When the festive period finally arrives, workplaces across the country veer wildly from routine, often enforcing week-long breaks – but can you legally require your employees to take more than the statutory holidays? HRM asked two employment lawyers for their expert advice.
“Employers can make employees take vacation at Christmas but only if they make an employee take an entire week of it,” says David Law, partner at Gowlings. “They can’t cherry pick days here and there.”
Employers are also required to give fair warning to their employees if they plan to schedule vacation days, says employment lawyer Laura Morrison.
“They would have to give employees notice of about two weeks but realistically employers would have to inform their employees well in advance of the Christmas holidays,” warns Morrison.
“Because the holidays fall at the end of the year they need to inform their employees on when they can take their holidays so they don’t find themselves at the end of the year with employees who don’t have enough holidays banked yet to take the holiday,” she explains.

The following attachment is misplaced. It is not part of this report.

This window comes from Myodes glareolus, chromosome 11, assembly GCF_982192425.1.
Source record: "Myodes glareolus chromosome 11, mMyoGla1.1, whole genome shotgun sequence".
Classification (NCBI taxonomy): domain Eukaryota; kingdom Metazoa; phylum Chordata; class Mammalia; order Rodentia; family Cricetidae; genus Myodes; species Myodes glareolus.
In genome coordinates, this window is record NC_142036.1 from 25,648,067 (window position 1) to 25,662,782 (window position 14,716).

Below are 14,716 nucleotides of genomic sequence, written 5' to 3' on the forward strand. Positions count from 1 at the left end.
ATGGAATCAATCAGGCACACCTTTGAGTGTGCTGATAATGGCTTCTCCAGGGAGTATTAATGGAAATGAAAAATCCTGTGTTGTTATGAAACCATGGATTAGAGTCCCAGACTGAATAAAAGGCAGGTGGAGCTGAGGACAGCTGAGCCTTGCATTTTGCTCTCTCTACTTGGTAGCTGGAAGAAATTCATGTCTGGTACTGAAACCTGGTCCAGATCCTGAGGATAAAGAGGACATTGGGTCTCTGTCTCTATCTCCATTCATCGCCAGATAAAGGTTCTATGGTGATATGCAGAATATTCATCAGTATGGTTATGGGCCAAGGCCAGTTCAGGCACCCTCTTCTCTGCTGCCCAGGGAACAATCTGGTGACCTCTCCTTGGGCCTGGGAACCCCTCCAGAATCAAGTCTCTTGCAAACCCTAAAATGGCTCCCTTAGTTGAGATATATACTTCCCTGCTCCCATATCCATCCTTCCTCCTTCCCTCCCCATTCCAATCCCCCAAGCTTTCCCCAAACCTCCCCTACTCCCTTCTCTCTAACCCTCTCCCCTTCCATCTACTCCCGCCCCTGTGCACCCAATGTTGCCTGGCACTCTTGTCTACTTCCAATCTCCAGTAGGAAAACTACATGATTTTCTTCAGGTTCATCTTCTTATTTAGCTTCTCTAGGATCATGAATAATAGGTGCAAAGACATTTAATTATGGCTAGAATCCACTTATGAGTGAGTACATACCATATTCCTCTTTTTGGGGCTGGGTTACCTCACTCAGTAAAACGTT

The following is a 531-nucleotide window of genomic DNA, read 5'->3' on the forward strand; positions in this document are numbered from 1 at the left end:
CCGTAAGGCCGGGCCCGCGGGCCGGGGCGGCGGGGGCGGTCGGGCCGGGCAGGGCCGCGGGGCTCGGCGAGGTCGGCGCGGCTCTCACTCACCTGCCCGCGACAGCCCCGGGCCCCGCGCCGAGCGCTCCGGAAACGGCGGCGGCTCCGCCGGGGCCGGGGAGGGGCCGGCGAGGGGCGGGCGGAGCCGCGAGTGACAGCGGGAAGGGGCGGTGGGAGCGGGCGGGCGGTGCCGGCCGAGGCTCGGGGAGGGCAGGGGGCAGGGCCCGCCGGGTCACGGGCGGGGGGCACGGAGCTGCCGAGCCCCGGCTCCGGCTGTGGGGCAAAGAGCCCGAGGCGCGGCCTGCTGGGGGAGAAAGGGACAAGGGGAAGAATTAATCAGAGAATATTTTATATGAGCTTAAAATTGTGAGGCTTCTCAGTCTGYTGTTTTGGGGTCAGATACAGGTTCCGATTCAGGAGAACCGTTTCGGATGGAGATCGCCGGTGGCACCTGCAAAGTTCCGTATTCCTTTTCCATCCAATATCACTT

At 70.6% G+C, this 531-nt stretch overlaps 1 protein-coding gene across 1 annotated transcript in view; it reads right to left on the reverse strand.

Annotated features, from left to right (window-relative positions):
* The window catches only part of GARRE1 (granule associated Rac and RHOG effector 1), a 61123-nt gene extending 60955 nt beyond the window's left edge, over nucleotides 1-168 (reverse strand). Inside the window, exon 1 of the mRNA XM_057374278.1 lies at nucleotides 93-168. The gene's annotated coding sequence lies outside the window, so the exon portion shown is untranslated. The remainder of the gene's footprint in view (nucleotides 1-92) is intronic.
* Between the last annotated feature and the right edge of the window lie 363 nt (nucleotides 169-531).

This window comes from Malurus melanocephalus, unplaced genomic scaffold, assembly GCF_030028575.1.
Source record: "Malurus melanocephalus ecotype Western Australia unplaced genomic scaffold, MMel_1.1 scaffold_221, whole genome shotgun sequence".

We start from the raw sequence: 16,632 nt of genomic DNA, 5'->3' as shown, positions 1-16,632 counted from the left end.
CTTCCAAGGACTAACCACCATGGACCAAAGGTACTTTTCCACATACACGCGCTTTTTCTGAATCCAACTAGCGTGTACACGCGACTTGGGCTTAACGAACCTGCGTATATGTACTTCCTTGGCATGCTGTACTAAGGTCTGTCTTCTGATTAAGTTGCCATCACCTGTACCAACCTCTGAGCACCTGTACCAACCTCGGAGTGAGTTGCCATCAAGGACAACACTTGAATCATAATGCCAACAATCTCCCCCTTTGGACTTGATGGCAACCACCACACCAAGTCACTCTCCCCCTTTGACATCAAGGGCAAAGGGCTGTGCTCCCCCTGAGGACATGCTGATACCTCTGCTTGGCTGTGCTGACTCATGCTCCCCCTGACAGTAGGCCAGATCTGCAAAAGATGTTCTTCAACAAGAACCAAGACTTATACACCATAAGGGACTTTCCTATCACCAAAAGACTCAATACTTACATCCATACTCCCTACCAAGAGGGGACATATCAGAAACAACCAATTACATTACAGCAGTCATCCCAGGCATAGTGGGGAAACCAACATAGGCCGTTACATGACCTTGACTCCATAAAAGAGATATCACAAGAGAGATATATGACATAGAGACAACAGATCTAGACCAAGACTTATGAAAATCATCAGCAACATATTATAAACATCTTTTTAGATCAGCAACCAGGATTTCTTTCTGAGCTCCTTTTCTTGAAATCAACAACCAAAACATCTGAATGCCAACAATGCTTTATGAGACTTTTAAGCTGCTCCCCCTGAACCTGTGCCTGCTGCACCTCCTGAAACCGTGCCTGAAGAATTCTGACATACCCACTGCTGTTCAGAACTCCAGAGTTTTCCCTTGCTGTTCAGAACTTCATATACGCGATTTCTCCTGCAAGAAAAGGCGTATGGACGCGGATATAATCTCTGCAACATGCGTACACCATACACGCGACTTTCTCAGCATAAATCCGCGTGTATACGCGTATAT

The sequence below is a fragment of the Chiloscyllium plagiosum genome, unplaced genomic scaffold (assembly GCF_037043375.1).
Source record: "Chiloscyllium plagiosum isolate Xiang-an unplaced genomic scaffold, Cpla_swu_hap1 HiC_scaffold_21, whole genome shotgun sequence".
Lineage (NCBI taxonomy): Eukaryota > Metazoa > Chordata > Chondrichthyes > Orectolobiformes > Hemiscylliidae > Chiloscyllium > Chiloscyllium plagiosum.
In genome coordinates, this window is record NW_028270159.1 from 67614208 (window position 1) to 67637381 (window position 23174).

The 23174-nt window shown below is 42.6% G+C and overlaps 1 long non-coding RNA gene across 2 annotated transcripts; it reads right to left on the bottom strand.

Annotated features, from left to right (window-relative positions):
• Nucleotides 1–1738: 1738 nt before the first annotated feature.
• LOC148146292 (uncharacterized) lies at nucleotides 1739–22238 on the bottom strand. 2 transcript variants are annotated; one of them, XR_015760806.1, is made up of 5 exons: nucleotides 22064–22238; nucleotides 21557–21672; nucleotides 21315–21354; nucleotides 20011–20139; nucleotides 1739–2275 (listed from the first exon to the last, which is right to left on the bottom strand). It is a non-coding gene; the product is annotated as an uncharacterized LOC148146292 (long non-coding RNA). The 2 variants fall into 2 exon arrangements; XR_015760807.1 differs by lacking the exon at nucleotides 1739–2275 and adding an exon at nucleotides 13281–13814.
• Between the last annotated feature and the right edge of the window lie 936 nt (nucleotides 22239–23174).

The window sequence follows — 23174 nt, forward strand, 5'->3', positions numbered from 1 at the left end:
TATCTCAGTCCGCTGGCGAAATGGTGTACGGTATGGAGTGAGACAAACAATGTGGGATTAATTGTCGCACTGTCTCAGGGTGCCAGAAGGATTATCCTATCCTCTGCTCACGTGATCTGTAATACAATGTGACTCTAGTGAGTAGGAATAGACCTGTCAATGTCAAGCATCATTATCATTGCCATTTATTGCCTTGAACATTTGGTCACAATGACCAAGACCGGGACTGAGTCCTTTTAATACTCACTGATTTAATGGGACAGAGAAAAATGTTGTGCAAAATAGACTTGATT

“If that happens, it becomes an issue of are you requiring your employees to take these days unpaid,” she adds.
If that is the case, there is a provision that employers could potentially use to get around the tricky situation.
“There is a provision in most provinces for something called a temporary lay-off,” reveals Law. “This is where the employer can notify the employee that they’re letting her go for a short period of weeks – a maximum of 13.”
According to Law, employers could potentially suspend employment, without pay, for a period of anywhere between one day and 13 weeks without triggering obligations that the employee has been fired.
However, this option is far from fool proof.
“The province of Ontario says an employer can lay an employee off for up to 13 weeks and they haven’t fired her as long as they bring her back within that period of time,” says Law, “but the common law says the minute she leaves the door she’s fired.”
This disparity, Law says, illustrates the difficulties of living in a country with two different sources of law on the same topic.